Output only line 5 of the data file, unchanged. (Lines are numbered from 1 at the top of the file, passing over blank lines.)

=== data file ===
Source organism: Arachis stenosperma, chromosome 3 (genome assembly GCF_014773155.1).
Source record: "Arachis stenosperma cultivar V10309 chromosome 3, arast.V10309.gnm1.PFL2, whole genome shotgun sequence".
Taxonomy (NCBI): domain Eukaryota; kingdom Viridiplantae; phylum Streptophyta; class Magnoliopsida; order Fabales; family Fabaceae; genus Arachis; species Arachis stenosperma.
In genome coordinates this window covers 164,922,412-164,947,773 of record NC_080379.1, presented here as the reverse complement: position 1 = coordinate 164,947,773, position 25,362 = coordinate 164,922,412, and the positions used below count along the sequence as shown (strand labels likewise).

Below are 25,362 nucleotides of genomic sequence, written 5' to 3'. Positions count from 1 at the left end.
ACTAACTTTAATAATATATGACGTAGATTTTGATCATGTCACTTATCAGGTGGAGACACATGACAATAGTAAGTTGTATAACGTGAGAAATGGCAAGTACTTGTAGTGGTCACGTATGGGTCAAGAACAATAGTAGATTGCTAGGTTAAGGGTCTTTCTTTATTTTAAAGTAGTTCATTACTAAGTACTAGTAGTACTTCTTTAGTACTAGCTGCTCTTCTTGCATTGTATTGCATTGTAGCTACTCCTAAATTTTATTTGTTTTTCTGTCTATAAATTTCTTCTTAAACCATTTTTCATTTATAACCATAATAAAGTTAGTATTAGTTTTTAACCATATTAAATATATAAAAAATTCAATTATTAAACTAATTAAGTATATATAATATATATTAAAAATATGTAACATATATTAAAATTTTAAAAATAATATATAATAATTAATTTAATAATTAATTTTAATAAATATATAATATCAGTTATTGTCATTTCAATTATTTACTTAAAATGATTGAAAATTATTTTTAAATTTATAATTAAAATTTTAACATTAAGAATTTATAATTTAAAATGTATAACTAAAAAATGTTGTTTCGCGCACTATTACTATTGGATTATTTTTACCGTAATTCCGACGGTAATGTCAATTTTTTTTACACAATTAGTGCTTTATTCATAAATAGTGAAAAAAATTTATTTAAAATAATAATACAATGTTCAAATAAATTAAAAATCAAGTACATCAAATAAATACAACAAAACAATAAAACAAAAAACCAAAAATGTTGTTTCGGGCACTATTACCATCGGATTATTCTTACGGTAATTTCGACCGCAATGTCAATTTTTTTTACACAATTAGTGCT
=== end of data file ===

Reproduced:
Below are 25,362 nucleotides of genomic sequence, written 5' to 3'. Positions count from 1 at the left end.